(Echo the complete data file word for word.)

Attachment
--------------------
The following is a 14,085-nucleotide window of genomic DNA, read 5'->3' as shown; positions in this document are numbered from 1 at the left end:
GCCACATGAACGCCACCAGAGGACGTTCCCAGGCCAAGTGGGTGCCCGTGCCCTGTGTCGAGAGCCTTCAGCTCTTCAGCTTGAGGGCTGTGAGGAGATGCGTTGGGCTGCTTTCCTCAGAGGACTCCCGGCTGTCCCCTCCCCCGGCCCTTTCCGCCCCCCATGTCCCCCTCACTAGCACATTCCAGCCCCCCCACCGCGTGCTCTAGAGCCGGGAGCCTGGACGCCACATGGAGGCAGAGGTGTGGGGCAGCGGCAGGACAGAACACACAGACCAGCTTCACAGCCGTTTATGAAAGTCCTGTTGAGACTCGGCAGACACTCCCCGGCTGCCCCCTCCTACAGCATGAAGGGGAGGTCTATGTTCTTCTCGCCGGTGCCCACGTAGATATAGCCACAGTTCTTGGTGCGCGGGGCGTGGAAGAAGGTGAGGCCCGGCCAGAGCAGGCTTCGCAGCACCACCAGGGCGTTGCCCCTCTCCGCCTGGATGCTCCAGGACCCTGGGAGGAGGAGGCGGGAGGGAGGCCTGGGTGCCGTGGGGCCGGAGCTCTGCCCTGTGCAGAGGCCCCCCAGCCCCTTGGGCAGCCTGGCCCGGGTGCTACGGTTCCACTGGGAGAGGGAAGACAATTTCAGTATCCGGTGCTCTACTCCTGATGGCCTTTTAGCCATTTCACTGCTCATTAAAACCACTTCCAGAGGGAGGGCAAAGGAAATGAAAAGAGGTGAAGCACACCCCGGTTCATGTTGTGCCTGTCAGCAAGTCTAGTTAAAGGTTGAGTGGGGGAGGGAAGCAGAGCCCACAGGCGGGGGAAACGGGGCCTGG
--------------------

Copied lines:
The following is a 14,085-nucleotide window of genomic DNA, read 5'->3' as shown; positions in this document are numbered from 1 at the left end:
GCCACATGAACGCCACCAGAGGACGTTCCCAGGCCAAGTGGGTGCCCGTGCCCTGTGTCGAGAGCCTTCAGCTCTTCAGCTTGAGGGCTGTGAGGAGATGCGTTGGGCTGCTTTCCTCAGAGGACTCCCGGCTGTCCCCTCCCCCGGCCCTTTCCGCCCCCCATGTCCCCCTCACTAGCACATTCCAGCCCCCCCACCGCGTGCTCTAGAGCCGGGAGCCTGGACGCCACATGGAGGCAGAGGTGTGGGGCAGCGGCAGGACAGAACACACAGACCAGCTTCACAGCCGTTTATGAAAGTCCTGTTGAGACTCGGCAGACACTCCCCGGCTGCCCCCTCCTACAGCATGAAGGGGAGGTCTATGTTCTTCTCGCCGGTGCCCACGTAGATATAGCCACAGTTCTTGGTGCGCGGGGCGTGGAAGAAGGTGAGGCCCGGCCAGAGCAGGCTTCGCAGCACCACCAGGGCGTTGCCCCTCTCCGCCTGGATGCTCCAGGACCCTGGGAGGAGGAGGCGGGAGGGAGGCCTGGGTGCCGTGGGGCCGGAGCTCTGCCCTGTGCAGAGGCCCCCCAGCCCCTTGGGCAGCCTGGCCCGGGTGCTACGGTTCCACTGGGAGAGGGAAGACAATTTCAGTATCCGGTGCTCTACTCCTGATGGCCTTTTAGCCATTTCACTGCTCATTAAAACCACTTCCAGAGGGAGGGCAAAGGAAATGAAAAGAGGTGAAGCACACCCCGGTTCATGTTGTGCCTGTCAGCAAGTCTAGTTAAAGGTTGAGTGGGGGAGGGAAGCAGAGCCCACAGGCGGGGGAAACGGGGCCTGG